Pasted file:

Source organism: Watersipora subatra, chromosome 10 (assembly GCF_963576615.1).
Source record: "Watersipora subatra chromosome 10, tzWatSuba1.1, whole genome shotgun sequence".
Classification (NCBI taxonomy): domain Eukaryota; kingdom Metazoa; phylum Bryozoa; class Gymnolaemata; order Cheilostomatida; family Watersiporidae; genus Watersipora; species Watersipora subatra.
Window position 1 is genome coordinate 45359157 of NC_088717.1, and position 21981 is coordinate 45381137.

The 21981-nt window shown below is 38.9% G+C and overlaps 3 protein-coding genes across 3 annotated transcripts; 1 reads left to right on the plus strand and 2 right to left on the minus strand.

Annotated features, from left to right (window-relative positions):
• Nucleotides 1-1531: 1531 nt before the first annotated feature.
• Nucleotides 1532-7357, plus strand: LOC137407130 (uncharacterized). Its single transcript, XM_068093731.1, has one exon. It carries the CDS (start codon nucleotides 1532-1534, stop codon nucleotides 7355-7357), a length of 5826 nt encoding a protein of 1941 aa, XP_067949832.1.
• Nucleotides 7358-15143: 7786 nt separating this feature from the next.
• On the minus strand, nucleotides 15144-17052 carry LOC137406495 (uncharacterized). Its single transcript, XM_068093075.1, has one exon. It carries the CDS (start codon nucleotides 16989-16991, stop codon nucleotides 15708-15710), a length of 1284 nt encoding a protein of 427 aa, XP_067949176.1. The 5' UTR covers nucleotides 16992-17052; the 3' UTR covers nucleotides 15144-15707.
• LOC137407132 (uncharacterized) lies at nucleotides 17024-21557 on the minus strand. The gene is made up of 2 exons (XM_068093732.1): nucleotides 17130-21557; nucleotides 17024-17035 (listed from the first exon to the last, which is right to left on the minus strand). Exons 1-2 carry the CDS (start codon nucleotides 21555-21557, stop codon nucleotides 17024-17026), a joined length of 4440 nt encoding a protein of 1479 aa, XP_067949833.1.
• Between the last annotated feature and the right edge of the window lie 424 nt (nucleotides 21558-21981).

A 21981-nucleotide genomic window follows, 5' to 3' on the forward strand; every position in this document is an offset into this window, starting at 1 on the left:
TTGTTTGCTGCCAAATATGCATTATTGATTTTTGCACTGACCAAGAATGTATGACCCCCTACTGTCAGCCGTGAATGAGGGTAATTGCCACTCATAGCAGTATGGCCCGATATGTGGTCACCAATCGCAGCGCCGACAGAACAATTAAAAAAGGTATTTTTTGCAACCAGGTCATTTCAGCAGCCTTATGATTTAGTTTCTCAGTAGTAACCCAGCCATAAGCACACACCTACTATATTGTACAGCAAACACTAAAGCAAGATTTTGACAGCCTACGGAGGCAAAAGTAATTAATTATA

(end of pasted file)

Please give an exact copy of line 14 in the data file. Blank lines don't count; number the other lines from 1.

TTGTTTGCTGCCAAATATGCATTATTGATTTTTGCACTGACCAAGAATGTATGACCCCCTACTGTCAGCCGTGAATGAGGGTAATTGCCACTCATAGCAGTATGGCCCGATATGTGGTCACCAATCGCAGCGCCGACAGAACAATTAAAAAAGGTATTTTTTGCAACCAGGTCATTTCAGCAGCCTTATGATTTAGTTTCTCAGTAGTAACCCAGCCATAAGCACACACCTACTATATTGTACAGCAAACACTAAAGCAAGATTTTGACAGCCTACGGAGGCAAAAGTAATTAATTATA